The first bridge over the Gauja river was built in 1937 as difficult technical construction for that time, but soon after war it was destroyed. The existing bridge was restored in 1950. The Sigulda Gauja Bridge is the only monolithic reinforced concrete bridge in Latvia that is based on three circle arches 35 meters wide. The total length of the bridge is 153 meters and the height above the river is over 16 meters.
Until 1937, all pedestrians, horse-drawn carriages, and random automobiles were taken across by ferry. Data shows that in 1862, in preparation for the visit of Russian Tzar Alexander II, a wooden summer bridge was built over the Gauja River. The ferry was located about 1 km/ 0.6 miles upstream. However, the ferry was not able to accommodate all who needed to use it and it was also closed during the winter and spring ice flow. Therefore, a decision was made to build a bridge over the Gauja River near Sigulda.
The idea of a bridge was conceived back in the twenties but, for various reasons, was delayed. The engineer Tomel designed the bridge and, at the time of his death in 1936, the bridge foundation and supports had been completed. Further work on the bridge was done by professor Karlis Gailis, but the design of structural supports was entrusted to an engineer, Professor Pavils Pavulans. The bridge was opened on July 23rd, 1937. In attendance were President Karlis Ulmanis, Minister of Transportation Bernhard Einberg, and thousands of viewers.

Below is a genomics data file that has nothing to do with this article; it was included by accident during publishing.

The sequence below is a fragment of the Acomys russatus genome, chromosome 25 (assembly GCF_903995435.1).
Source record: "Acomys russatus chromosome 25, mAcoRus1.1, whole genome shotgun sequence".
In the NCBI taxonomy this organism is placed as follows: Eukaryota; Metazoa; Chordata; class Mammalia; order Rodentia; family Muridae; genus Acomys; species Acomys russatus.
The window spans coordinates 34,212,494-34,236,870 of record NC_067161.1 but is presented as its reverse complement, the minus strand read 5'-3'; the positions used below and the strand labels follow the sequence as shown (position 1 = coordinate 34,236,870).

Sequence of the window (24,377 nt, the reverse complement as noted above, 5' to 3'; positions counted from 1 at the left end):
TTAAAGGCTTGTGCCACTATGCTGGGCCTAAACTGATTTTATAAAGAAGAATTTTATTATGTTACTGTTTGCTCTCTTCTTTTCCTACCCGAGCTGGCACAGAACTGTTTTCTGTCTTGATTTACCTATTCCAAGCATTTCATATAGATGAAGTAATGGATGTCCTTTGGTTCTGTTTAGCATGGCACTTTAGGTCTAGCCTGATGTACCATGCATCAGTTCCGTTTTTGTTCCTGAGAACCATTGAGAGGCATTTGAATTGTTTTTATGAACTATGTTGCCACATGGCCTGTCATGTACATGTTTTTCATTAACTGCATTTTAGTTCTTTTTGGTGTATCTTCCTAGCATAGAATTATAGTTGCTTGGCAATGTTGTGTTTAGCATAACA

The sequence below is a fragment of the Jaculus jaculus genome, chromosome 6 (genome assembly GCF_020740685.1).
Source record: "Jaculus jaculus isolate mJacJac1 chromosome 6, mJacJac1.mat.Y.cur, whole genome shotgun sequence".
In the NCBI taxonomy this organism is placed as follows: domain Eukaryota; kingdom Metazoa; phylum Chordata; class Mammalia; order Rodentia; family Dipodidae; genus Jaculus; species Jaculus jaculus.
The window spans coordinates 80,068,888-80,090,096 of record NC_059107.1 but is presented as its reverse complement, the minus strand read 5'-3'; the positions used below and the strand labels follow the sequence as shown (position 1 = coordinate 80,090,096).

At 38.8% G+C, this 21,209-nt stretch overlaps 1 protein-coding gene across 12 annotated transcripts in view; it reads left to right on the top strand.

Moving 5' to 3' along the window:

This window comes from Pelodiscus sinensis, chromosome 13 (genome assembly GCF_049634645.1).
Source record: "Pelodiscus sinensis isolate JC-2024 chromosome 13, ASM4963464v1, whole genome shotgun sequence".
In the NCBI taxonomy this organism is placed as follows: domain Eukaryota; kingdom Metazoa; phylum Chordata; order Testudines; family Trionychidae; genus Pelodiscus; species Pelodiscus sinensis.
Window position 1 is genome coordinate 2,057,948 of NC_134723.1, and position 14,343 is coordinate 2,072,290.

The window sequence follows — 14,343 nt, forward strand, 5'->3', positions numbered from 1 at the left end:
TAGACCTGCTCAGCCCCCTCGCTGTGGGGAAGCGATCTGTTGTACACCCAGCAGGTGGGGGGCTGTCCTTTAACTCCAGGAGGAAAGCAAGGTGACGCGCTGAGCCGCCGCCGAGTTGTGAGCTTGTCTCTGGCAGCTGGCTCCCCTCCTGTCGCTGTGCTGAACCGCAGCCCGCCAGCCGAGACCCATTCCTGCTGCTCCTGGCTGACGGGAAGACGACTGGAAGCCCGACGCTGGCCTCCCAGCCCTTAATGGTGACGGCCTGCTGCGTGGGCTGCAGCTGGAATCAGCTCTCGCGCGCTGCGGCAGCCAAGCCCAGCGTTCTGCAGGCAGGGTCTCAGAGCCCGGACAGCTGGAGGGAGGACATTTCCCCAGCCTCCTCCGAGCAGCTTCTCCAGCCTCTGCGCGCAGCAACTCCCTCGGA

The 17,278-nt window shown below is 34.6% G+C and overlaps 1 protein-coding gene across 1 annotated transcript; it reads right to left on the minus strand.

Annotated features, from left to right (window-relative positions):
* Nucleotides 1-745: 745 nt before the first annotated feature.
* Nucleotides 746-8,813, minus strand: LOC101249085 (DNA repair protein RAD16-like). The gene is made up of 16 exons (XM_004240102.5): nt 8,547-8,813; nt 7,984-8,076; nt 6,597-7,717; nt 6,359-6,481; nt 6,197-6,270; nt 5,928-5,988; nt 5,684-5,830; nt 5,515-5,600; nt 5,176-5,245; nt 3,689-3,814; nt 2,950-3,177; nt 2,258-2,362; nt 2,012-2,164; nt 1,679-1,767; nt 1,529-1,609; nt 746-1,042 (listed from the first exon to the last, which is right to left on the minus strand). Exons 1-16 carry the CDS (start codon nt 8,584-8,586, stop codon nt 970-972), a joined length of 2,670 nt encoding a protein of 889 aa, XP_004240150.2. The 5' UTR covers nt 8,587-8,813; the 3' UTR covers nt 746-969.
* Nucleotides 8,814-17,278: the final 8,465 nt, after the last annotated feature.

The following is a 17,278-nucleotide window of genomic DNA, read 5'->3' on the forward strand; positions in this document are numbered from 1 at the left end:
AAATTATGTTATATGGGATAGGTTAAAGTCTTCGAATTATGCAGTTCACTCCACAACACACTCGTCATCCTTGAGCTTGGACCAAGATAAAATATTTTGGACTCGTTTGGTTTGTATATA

The bridge was blessed by both Pastor Baumanis of Krimulda church and Pastor Brederman of Sigulda church. During the first period of Latvian independence, the bridge was depicted on the 5 lats banknote.
Unfortunately, the bridge was short-lived. Four years later in 1941 it was blown up and destroyed by the retreating Soviet army. For the next nine years, there was no bridge over the Gauja River and transportation was again by ferry. The bridge was rebuilt in the same place in 1950. There was a shortage of both supplies and transportation. Rocks were chiseled on the building site at the same time the remaining pieces of the previous bridge were removed. Normally, there were about 50-60 people working at the site however, during peak hours when concrete was poured, there were nearly 700 people working at a time. The reopening of the bridge was a cause for real celebration among Siguldians.
In 2017 bridge was renovated. Now it has a new hydro-isolation and new asphalt cover. The bridge has enlarged sidewalks (formerly one meter wide, now – 2.5 m) so that it is easy to use for disabled persons and parents with prams.
The bridge now offers a secure connection between the roads from Sigulda to Turaida, but you may want to choose any of the trails alongside the Gauja River to experience the primeval beauty of the valley